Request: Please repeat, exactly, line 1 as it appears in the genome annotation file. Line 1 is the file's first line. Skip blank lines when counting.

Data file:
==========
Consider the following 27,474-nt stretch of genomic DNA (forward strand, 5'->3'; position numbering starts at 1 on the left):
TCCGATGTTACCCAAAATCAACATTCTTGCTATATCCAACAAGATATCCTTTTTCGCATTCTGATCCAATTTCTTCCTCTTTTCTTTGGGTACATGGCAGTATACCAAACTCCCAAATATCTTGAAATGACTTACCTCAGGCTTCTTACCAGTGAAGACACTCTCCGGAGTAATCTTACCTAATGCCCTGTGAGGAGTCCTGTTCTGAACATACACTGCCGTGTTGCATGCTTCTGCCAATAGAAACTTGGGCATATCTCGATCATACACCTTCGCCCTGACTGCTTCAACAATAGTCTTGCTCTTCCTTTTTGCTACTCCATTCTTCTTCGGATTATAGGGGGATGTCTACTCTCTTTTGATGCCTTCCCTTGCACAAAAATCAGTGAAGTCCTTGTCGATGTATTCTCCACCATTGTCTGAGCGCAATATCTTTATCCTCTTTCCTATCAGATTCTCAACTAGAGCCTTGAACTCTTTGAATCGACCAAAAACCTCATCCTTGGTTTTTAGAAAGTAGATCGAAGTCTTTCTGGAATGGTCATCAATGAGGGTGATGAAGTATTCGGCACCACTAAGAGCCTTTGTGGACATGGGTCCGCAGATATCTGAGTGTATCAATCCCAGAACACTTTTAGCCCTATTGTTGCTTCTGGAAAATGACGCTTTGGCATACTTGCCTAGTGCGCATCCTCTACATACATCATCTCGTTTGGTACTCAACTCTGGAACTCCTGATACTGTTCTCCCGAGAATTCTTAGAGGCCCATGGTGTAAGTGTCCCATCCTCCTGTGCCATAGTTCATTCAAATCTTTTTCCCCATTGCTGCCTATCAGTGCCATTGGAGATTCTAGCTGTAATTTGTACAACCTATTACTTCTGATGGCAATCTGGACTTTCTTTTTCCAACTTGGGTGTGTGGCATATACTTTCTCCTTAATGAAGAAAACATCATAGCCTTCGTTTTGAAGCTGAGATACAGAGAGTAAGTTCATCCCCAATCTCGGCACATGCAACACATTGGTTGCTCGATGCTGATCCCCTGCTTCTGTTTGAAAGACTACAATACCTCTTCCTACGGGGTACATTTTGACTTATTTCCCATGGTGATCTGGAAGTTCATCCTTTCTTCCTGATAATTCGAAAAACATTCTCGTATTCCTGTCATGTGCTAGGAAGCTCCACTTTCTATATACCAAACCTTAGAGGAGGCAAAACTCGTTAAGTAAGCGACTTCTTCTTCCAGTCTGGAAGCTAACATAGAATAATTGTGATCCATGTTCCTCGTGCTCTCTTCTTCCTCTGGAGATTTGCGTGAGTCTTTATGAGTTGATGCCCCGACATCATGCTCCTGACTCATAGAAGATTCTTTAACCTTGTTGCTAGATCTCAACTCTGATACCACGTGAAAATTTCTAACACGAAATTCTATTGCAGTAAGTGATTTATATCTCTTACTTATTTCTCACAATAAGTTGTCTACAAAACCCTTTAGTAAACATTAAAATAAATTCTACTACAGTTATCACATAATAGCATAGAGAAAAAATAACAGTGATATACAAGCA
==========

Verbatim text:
Consider the following 27,474-nt stretch of genomic DNA (forward strand, 5'->3'; position numbering starts at 1 on the left):